Today, though Tesla struggles with mass production of its Model 3 car, it sells variants with ranges greater than 500km. Recent controversy over an aborted proposed attempt by Mr Musk to take his company private, however, has compounded concerns over Tesla’s rate of cash burn and debt position.


As the world’s largest carmaker, Volkswagen is using its scale advantage to go “all-in” on electric cars. Earlier this year it announced it had awarded €20bn worth of contracts to secure battery supplies as part of a plan to introduce 50 pure-electric models by 2025.

The massive investments are in part an acknowledgment that its current line-up of electric cars fall short of competing with Tesla on range, acceleration and other measures.

As VW executives see it, the problem is that the company has been producing electric cars with an “assembly toolkit” tailored for petrol and diesel vehicles. The e-Golf and the e-Up, introduced in 2013, were in effect existing models stuffed with batteries but, even today, the best versions have a top range of 300km.

“To make it a fully fledged electric car, you need to start with a battery pack between the wheels and then you build up the car,” Herbert Diess, chief executive of the VW Group, told the FT at the Geneva car show in April. “Then you have an effective battery system, the range, and you get a lot of freedom for the design of the car, to make more interior space with the same footprint.”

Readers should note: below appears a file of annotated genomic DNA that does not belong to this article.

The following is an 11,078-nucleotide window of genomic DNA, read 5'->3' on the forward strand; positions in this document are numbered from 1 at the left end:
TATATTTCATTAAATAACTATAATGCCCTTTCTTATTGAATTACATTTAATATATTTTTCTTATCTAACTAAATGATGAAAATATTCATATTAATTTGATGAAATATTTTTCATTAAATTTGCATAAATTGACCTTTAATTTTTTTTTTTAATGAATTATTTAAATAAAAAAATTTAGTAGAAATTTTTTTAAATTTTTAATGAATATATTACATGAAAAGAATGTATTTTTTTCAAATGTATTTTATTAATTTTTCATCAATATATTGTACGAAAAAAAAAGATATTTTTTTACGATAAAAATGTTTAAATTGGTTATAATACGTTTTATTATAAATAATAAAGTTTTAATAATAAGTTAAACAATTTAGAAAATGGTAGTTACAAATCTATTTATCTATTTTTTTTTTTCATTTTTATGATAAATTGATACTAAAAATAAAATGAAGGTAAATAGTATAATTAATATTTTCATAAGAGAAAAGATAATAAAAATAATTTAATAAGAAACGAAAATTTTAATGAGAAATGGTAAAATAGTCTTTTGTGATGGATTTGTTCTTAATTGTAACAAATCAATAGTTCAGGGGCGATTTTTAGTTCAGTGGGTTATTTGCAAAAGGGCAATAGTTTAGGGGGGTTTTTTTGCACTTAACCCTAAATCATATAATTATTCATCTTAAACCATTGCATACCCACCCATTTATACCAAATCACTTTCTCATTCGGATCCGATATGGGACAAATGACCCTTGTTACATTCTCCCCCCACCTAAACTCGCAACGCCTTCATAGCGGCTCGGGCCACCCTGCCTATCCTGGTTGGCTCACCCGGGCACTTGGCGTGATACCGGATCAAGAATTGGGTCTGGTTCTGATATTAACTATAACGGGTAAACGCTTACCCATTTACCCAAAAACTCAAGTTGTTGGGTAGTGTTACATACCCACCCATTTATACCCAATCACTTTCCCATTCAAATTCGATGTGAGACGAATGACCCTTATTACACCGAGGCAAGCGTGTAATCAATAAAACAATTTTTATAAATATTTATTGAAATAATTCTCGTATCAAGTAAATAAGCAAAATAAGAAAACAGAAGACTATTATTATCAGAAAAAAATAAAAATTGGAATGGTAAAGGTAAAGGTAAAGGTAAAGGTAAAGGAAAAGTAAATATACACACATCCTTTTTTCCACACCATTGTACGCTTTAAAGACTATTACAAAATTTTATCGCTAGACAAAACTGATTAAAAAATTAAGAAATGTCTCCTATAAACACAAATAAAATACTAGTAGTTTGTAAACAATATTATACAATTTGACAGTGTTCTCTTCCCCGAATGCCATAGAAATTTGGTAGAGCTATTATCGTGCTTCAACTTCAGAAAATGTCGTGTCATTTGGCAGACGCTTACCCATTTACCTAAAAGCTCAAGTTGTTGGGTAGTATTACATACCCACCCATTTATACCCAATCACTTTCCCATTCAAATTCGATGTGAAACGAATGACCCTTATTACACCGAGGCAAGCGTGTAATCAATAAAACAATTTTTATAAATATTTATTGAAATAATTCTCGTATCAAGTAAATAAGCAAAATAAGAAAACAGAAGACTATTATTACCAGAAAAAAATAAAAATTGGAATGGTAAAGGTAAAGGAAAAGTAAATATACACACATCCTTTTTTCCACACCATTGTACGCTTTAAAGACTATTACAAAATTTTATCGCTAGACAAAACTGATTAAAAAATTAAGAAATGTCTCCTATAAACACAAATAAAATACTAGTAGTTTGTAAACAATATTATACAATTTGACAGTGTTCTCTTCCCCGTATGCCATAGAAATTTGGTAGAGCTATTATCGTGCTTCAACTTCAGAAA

The first VW model designed this way, the ID Neo, comes out late next year and features a range of up to 600km. They will be built at VW’s production plant in Zwickau in eastern Germany, which will be transformed into an electric-only plant to produce up to 1,500 cars per day. The Neo is the first of several models due in the coming three years from ID, an electric-only marque.

Two views of the VW I.D. concept car, showing the size of the battery pack needed © Company

BMW, by contrast, is accelerating in the opposite direction to bring out 25 electrified models by 2025, including 12 pure electric versions.

While VW is focusing on “bespoke architecture” to create electric cars, the Munich-based luxury carmaker touts the merits of “flexible architecture” that can accommodate conventional, hybrid or electric engines. BMW’s plan is to enable customers from 2021 to order any BMW and specify what sort of engine they want.

“We can’t afford having two factories standing still,” says chief executive Harald Krueger. “With a flexible approach you can always manage the capacity of your plants. But if you have a specific EV architecture, what do you with the old one? What do you do with the people?”